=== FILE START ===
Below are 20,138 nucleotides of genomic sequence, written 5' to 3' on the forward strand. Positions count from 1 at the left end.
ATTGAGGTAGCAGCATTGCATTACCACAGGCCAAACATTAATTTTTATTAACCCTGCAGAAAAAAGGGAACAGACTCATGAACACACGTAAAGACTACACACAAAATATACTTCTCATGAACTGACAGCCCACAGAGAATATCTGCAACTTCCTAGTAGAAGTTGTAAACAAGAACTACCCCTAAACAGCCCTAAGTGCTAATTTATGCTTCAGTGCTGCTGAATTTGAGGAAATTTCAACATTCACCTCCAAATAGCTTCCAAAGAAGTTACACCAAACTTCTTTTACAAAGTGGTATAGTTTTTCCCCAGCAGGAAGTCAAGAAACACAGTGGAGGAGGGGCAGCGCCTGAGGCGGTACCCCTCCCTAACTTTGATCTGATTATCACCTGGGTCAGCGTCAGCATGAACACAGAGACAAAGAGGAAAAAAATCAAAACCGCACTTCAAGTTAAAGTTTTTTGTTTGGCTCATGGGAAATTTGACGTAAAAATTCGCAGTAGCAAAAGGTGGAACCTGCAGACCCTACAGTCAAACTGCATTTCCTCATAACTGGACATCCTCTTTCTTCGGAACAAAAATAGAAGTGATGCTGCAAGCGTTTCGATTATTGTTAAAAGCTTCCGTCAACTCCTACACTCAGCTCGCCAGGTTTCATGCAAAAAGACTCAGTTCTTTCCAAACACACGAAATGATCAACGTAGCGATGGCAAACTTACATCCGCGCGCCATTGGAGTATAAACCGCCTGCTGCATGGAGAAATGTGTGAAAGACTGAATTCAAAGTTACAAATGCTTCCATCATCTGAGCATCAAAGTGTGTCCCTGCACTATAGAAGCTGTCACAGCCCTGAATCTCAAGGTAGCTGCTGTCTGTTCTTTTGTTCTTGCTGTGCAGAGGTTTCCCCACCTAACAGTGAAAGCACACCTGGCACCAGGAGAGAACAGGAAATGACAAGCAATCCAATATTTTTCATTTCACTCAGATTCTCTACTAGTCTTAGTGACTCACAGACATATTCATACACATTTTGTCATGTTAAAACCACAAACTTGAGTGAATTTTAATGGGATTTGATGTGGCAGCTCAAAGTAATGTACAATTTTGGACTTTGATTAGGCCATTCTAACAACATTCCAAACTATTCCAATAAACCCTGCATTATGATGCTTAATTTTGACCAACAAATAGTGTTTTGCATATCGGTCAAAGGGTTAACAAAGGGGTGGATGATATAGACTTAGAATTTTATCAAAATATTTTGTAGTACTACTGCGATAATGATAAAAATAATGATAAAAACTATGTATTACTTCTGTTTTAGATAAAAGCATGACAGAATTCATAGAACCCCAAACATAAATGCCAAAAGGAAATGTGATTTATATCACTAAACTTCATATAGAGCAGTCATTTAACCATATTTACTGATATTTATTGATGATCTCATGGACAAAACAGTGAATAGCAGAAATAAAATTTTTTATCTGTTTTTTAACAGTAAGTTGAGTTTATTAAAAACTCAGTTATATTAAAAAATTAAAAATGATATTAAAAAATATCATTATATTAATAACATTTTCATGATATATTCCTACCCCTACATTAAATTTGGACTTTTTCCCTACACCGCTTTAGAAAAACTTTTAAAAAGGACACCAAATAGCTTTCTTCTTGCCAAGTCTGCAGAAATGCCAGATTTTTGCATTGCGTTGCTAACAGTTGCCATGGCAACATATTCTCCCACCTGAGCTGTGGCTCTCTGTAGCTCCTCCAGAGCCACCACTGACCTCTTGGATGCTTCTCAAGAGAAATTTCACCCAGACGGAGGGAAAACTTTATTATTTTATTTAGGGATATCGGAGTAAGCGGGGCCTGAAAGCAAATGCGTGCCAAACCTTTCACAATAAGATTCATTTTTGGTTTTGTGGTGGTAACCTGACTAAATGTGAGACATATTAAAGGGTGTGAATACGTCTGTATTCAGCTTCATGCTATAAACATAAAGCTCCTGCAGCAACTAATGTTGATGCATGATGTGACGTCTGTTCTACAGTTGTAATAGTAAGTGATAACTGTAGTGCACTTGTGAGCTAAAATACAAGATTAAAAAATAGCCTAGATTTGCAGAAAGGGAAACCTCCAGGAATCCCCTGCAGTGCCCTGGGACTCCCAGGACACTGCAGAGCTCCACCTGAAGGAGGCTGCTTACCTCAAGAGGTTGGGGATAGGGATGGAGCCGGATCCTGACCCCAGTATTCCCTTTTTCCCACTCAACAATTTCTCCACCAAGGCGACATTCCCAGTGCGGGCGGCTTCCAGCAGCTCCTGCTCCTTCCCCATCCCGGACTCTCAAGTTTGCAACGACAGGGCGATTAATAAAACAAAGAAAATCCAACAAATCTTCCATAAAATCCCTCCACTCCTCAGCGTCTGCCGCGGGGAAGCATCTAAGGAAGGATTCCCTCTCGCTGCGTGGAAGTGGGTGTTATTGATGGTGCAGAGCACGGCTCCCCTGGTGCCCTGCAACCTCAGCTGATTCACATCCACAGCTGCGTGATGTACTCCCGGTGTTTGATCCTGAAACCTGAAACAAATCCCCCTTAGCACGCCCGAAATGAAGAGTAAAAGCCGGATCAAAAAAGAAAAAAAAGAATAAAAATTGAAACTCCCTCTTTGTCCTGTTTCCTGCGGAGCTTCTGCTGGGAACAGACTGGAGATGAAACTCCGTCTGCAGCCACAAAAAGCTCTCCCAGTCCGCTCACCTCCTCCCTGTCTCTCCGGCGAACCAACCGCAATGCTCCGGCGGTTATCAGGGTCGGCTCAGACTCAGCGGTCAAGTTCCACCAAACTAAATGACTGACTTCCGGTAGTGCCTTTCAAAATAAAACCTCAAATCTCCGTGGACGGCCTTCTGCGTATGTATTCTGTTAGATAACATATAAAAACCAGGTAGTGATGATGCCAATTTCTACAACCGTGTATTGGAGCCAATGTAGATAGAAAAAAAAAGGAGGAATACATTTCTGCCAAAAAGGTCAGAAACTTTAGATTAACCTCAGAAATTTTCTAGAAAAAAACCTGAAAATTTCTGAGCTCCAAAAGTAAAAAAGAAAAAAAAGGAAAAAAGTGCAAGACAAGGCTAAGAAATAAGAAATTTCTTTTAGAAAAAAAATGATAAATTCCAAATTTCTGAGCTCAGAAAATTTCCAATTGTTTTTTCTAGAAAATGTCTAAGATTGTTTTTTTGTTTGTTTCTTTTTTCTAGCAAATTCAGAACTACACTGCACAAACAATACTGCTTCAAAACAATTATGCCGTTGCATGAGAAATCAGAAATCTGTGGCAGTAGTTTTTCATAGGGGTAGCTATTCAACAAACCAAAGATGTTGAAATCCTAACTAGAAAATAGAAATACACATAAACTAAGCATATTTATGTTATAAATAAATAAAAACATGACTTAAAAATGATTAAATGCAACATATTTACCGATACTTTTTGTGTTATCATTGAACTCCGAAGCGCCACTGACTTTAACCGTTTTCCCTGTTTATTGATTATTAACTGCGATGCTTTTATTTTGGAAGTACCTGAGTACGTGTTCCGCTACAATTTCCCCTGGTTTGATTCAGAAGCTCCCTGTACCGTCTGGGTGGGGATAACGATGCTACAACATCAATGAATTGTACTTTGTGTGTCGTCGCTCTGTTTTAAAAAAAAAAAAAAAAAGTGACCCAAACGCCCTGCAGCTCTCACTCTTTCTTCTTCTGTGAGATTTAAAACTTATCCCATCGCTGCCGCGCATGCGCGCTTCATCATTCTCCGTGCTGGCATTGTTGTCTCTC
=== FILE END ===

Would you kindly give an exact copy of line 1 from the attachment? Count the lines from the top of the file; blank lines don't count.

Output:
Below are 20,138 nucleotides of genomic sequence, written 5' to 3' on the forward strand. Positions count from 1 at the left end.